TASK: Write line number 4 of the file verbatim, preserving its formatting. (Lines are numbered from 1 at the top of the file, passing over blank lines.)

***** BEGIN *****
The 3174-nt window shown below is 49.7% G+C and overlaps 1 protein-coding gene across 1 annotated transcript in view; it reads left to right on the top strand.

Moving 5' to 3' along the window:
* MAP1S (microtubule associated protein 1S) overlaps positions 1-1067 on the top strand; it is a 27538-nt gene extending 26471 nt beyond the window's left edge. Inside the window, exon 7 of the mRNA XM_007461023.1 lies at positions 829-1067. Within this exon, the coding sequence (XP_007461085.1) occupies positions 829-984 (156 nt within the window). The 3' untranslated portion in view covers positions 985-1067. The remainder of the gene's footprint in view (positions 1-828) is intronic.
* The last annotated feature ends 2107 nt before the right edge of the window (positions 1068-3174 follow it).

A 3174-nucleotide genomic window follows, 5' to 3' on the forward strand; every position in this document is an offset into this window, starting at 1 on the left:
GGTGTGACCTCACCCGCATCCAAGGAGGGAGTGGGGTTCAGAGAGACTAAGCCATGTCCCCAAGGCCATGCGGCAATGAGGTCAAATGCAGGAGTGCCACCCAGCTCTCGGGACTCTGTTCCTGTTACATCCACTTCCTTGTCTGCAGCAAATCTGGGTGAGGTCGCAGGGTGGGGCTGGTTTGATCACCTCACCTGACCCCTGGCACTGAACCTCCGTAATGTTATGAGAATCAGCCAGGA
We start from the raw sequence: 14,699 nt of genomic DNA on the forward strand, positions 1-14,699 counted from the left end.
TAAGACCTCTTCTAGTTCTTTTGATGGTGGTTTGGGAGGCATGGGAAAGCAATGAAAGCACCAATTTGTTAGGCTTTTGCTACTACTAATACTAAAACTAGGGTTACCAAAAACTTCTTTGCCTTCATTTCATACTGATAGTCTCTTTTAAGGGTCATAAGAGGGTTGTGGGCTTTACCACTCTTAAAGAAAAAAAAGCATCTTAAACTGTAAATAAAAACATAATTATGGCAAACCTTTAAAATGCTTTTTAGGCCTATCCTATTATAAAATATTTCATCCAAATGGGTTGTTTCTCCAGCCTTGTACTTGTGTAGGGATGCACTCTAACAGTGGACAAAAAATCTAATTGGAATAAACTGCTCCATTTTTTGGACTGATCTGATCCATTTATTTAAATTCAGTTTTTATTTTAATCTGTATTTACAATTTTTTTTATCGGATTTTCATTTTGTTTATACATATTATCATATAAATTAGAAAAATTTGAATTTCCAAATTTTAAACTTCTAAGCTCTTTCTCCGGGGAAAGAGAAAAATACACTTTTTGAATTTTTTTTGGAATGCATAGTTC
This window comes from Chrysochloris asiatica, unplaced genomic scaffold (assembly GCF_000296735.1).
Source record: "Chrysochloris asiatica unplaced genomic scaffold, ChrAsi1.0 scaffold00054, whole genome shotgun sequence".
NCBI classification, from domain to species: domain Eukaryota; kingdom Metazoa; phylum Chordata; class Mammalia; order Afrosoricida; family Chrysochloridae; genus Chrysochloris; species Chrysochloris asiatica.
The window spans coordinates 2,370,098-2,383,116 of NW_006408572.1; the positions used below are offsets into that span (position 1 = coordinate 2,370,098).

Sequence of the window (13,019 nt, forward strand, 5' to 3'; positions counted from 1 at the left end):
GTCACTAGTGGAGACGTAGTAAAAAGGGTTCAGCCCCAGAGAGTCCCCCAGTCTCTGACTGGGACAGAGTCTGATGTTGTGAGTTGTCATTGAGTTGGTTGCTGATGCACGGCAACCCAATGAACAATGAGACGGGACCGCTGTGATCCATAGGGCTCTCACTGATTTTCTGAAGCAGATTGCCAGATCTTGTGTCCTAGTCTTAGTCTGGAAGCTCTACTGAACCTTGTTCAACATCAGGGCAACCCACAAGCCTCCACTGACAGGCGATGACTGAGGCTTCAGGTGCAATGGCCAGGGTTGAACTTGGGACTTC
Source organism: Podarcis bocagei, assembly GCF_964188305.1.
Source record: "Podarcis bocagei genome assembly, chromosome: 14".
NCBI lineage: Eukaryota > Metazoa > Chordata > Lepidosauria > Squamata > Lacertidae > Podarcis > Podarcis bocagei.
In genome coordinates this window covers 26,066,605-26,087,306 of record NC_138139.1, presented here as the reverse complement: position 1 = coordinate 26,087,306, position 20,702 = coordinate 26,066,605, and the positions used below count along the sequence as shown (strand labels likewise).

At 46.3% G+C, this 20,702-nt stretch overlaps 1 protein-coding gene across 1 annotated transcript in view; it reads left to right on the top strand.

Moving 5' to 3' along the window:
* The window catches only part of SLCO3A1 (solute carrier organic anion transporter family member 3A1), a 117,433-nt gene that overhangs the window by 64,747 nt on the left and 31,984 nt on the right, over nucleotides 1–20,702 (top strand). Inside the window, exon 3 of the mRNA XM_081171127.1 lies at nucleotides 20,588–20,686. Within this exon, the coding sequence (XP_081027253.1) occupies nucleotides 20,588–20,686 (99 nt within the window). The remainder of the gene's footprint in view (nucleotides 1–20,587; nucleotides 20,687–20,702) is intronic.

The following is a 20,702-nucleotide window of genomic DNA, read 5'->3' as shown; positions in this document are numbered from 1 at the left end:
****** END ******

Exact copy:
* The last annotated feature ends 2107 nt before the right edge of the window (positions 1068-3174 follow it).